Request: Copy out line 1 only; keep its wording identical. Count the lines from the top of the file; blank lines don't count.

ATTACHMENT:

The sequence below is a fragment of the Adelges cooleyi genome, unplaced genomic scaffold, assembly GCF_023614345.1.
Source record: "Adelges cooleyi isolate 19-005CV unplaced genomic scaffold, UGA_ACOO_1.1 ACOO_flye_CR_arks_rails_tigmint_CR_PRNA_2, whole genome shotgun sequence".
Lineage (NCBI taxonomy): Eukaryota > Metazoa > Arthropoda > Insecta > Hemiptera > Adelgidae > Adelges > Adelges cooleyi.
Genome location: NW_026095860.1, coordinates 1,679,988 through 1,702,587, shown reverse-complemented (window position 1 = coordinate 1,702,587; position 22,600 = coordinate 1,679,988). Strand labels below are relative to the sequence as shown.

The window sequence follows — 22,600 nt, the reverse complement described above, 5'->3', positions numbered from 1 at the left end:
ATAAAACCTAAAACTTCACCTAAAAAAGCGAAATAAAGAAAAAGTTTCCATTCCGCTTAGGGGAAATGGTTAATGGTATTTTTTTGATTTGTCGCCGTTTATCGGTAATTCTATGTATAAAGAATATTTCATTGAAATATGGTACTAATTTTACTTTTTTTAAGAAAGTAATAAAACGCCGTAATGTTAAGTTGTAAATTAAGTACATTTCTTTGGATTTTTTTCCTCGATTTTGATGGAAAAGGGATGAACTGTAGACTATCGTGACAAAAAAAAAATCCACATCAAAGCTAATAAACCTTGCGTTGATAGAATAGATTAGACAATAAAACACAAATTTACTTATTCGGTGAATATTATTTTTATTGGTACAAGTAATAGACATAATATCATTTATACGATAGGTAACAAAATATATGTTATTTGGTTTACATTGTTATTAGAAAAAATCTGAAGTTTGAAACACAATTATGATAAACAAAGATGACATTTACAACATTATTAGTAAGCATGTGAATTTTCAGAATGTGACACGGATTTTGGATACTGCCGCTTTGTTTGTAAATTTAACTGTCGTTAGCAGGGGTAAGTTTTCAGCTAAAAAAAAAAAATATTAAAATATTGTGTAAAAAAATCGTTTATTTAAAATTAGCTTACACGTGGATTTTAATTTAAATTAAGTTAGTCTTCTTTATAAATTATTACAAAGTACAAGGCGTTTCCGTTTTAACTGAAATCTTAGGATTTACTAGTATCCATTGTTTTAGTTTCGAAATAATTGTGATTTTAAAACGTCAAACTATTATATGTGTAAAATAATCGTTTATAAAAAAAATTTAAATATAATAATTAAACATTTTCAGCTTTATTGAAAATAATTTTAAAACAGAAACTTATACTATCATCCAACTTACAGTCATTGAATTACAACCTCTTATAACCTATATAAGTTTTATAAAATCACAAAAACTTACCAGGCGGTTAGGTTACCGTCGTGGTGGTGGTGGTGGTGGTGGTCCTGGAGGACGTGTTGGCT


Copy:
The sequence below is a fragment of the Adelges cooleyi genome, unplaced genomic scaffold, assembly GCF_023614345.1.